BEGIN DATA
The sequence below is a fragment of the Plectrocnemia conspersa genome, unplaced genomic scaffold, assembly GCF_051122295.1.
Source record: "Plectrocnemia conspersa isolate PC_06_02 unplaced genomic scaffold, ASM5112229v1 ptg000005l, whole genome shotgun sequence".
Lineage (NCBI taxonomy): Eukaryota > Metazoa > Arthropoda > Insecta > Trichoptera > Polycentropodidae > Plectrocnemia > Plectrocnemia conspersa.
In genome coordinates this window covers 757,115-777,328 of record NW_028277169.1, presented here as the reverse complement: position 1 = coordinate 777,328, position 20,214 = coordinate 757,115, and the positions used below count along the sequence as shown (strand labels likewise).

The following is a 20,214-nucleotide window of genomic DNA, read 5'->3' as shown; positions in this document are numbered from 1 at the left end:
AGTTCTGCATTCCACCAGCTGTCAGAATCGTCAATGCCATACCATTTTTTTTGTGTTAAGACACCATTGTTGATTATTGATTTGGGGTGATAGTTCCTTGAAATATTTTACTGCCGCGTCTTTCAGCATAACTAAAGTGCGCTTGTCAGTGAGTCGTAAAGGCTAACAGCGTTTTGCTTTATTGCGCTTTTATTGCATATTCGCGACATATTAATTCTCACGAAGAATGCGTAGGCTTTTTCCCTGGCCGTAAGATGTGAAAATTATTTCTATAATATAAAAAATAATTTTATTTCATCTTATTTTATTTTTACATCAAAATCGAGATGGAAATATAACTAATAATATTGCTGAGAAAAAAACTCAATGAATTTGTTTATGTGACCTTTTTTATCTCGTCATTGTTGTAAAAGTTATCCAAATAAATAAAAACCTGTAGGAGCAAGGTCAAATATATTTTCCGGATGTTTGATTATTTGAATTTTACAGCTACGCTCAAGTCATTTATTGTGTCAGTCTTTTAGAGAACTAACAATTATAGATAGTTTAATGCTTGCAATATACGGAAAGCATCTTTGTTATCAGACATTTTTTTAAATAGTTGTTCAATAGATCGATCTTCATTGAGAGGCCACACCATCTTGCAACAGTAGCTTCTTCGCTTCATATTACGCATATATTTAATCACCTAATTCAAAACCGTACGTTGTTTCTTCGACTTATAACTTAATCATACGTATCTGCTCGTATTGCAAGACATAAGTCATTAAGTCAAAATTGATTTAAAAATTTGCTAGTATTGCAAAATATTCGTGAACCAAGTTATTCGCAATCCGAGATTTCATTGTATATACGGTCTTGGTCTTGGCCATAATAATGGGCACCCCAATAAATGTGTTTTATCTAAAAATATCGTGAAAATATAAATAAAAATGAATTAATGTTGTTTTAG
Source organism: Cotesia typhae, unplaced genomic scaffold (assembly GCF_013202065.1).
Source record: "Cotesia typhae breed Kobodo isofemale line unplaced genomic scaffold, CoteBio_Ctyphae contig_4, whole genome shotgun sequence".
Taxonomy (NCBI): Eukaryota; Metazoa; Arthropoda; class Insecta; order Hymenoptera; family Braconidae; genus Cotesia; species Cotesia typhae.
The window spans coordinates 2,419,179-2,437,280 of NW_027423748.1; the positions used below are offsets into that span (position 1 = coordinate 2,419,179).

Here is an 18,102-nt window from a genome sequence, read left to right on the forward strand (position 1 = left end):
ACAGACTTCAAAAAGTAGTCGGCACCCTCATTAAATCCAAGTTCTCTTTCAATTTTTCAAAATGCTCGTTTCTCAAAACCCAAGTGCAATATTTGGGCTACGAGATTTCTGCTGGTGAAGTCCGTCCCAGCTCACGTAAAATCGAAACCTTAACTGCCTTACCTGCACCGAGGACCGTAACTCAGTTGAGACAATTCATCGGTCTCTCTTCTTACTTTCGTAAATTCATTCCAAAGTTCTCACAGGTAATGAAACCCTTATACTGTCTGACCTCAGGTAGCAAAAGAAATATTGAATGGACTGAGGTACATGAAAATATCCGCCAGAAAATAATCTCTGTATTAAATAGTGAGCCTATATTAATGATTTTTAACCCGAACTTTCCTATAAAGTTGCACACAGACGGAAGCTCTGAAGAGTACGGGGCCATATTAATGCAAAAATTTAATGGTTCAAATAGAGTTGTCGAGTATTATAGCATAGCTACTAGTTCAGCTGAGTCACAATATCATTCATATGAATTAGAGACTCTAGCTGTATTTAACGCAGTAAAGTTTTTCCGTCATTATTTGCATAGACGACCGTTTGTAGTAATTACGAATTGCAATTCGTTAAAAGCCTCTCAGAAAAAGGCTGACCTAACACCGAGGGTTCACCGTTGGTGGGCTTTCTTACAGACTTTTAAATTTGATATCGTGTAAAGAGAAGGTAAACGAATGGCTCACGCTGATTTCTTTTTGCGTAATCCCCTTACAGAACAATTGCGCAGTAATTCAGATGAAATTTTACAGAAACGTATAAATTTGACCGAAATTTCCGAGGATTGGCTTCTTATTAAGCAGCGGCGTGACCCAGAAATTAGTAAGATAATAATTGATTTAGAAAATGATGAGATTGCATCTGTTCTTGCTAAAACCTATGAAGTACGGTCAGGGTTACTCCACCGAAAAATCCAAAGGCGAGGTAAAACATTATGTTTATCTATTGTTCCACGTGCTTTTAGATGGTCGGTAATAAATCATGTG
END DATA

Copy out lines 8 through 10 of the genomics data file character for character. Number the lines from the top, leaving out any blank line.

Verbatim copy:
Source record: "Cotesia typhae breed Kobodo isofemale line unplaced genomic scaffold, CoteBio_Ctyphae contig_4, whole genome shotgun sequence".
Taxonomy (NCBI): Eukaryota; Metazoa; Arthropoda; class Insecta; order Hymenoptera; family Braconidae; genus Cotesia; species Cotesia typhae.
The window spans coordinates 2,419,179-2,437,280 of NW_027423748.1; the positions used below are offsets into that span (position 1 = coordinate 2,419,179).